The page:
By Jim Rossignol on October 13th, 2011 at 11:14 am.
As you are likely already aware, Minecraft-makers Mojang are currently embroiled in the first stage of legal proceedings brought about by The Elder Scrolls-makers Bethesda, in a dispute over whether the name “Scrolls” can be used for the title of the second game. Keen to find out a little more about what it all means, I had a chat with Alex Chapman, an intellectual property lawyer at Sheridans Solicitors in London, who is advising Mojang on the case. Read on below for some elucidation into what’s going on, and what to watch out for when you are naming your own game.
RPS: What’s really at stake here and why are Bethesda pursuing this action?
Chapman: I can’t say why Bethesda is pursuing this action except that it would appear that it is trying to use its rights in the name “The Elder Scrolls” to have an effective monopoly over the use of the word “Scrolls” as / in the title of video games. For Mojang, what is at stake is the right to use the name “SCROLLS” as the title of its new game.
The question here is whether the relevant consumers are or are likely to be confused into thinking that Mojang’s “Scrolls” game is connected with Zenimax’s “The Elder Scrolls” series. In determining the answer the judge will have to take account of a number of factors including the overall impression of the marks and the relative significance of the component words, as well as the level of sophistication of the applicable consumers and the channels through which the applicable products may be sold or marketed. In simple terms would consumers buy one thinking it was connected to the other? We think not, given the sophistication of consumers of each game type, the types of game and the respective channels of marketing and distribution, amongst other things.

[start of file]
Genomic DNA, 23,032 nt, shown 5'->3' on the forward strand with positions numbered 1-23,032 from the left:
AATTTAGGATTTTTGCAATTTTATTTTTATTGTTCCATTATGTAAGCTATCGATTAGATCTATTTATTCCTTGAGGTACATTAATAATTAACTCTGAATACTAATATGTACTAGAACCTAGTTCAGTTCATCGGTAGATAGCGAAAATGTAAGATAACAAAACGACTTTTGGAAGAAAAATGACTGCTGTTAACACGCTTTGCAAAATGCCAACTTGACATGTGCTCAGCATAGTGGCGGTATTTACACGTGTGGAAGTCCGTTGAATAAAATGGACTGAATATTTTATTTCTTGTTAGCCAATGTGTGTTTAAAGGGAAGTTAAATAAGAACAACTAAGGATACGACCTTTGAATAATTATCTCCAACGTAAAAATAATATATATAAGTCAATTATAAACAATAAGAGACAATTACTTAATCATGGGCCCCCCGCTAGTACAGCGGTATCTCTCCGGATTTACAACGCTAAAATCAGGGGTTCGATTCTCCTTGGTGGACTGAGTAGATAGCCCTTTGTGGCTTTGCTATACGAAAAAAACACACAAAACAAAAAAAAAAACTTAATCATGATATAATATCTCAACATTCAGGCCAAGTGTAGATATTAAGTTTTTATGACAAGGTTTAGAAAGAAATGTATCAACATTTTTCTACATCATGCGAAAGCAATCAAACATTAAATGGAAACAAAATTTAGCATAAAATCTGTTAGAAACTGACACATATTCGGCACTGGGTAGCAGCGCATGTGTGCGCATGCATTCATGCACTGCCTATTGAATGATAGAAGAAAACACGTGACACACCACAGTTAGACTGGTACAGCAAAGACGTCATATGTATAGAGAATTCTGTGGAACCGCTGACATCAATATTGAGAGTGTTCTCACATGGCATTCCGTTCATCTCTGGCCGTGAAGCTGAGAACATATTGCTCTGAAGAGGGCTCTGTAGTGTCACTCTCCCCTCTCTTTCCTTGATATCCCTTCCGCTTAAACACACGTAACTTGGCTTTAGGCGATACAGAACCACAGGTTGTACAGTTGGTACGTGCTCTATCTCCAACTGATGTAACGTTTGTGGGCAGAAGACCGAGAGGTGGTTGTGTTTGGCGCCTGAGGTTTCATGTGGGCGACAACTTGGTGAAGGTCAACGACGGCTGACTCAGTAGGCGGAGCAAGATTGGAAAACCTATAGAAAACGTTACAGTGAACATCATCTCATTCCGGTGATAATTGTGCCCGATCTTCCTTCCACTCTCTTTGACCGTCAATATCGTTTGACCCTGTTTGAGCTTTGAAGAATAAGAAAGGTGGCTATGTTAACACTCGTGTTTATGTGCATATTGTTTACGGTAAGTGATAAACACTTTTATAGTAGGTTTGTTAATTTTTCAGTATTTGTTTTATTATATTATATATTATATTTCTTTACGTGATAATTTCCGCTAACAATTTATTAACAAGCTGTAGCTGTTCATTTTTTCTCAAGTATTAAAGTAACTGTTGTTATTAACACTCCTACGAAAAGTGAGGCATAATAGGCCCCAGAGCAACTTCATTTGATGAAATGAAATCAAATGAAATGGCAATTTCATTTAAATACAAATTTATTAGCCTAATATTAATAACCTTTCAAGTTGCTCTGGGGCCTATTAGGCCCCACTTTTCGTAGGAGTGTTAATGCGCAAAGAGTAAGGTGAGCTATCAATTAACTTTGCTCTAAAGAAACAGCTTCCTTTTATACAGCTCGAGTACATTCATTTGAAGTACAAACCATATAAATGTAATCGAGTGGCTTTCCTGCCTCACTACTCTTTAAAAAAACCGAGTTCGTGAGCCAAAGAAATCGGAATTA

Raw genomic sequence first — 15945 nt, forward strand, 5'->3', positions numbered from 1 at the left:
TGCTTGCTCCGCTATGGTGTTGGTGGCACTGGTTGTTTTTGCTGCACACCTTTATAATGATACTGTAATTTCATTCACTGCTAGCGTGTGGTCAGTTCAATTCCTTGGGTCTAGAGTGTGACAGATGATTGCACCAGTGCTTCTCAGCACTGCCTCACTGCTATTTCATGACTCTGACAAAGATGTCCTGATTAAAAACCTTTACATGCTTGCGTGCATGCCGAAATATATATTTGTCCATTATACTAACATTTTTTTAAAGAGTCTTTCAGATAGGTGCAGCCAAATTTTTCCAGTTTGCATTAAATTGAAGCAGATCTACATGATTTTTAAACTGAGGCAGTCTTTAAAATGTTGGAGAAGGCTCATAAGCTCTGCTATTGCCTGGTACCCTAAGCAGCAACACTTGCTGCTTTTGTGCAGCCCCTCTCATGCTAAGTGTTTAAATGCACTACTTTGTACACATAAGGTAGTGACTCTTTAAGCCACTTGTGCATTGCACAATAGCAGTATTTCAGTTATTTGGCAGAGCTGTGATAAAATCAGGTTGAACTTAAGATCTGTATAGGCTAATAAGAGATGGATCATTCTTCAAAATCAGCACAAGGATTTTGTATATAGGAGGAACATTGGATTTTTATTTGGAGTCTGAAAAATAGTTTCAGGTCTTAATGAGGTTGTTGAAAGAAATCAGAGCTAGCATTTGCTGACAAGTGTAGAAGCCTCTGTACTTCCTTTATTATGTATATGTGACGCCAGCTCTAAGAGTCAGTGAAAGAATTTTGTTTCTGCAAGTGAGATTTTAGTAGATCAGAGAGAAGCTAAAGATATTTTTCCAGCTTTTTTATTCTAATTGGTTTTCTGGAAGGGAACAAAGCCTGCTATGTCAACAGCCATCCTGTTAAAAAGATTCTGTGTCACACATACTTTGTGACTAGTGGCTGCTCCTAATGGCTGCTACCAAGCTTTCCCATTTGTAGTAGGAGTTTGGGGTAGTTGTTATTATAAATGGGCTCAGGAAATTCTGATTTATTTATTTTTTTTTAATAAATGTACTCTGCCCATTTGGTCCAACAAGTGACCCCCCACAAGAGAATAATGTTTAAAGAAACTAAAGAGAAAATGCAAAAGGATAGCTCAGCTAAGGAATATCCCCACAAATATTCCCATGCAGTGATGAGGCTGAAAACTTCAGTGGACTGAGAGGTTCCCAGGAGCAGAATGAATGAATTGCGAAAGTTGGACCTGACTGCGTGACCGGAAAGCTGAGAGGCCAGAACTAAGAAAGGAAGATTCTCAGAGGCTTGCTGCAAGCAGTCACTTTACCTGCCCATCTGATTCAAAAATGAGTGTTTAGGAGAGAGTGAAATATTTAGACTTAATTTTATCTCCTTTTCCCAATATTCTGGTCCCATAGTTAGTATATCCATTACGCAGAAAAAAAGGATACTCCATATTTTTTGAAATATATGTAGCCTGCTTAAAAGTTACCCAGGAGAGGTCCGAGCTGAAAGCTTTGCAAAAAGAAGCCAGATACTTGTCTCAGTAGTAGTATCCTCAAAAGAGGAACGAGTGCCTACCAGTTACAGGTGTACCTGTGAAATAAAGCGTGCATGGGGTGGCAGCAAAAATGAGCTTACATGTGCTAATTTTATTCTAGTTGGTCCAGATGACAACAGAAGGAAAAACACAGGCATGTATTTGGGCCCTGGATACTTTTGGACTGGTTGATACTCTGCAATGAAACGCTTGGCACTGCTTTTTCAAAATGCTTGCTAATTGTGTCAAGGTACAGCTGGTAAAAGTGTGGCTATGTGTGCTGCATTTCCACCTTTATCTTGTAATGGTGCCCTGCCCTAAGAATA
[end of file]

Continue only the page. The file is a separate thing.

RPS: If Bethesda win, what will that mean?
Chapman: In all likelihood Mojang will have to change the name. At least temporarily whilst we wait for a full trial of the issues.
At the moment the case is at its first stage. At this stage the Swedish court is deciding whether to grant an “Interim Injunction”. An interim injunction in Sweden is decided on the merits of the case only to the extent that the plaintiff has to show “probable grounds” for trade mark infringement and it is reasonably expected that the continued use of the mark diminishes the value of the exclusive right to the trade mark. That means that the the burden of proof on Bethesda is lower than with a full and final assessment of the case. So it will be easier for Bethesda to get what it wants at this stage as it won’t have to provide full evidence just “probable grounds” i.e that they may have an arguable case – of course we don’t think they do but if the court doesn’t agree Mojang will probably have to change the name until the court makes a full and final assessment of the case – by which time the game should have already released.
RPS: If Mojang win, what will that mean?
Chapman: The case could still go to full trial but Mojang would not have to change the name in the meantime.
RPS: Anecdotally, at least, gamers seem to think it’s preposterous that these kinds of actions over individual words take place, but aren’t they actually fairly common?